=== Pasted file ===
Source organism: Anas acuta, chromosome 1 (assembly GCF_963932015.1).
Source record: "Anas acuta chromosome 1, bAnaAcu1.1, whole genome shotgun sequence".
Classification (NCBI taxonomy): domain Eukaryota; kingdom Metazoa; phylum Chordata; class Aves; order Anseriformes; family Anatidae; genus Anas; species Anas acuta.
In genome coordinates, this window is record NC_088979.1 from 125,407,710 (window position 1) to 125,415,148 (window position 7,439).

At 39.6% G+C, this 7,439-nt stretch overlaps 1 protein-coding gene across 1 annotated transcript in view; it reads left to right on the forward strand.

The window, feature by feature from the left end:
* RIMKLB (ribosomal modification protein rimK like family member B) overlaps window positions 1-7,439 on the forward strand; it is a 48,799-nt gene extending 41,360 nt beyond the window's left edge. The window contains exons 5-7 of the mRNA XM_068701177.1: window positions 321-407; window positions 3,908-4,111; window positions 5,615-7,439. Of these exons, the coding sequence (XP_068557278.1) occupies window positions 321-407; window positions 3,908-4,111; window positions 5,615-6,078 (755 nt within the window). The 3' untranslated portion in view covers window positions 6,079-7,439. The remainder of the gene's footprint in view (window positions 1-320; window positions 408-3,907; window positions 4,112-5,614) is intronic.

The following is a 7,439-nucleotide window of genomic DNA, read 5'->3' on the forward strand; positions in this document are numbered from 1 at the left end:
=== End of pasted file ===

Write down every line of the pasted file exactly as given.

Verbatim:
Source organism: Anas acuta, chromosome 1 (assembly GCF_963932015.1).
Source record: "Anas acuta chromosome 1, bAnaAcu1.1, whole genome shotgun sequence".
Classification (NCBI taxonomy): domain Eukaryota; kingdom Metazoa; phylum Chordata; class Aves; order Anseriformes; family Anatidae; genus Anas; species Anas acuta.
In genome coordinates, this window is record NC_088979.1 from 125,407,710 (window position 1) to 125,415,148 (window position 7,439).

At 39.6% G+C, this 7,439-nt stretch overlaps 1 protein-coding gene across 1 annotated transcript in view; it reads left to right on the forward strand.

The window, feature by feature from the left end:
* RIMKLB (ribosomal modification protein rimK like family member B) overlaps window positions 1-7,439 on the forward strand; it is a 48,799-nt gene extending 41,360 nt beyond the window's left edge. The window contains exons 5-7 of the mRNA XM_068701177.1: window positions 321-407; window positions 3,908-4,111; window positions 5,615-7,439. Of these exons, the coding sequence (XP_068557278.1) occupies window positions 321-407; window positions 3,908-4,111; window positions 5,615-6,078 (755 nt within the window). The 3' untranslated portion in view covers window positions 6,079-7,439. The remainder of the gene's footprint in view (window positions 1-320; window positions 408-3,907; window positions 4,112-5,614) is intronic.

The following is a 7,439-nucleotide window of genomic DNA, read 5'->3' on the forward strand; positions in this document are numbered from 1 at the left end: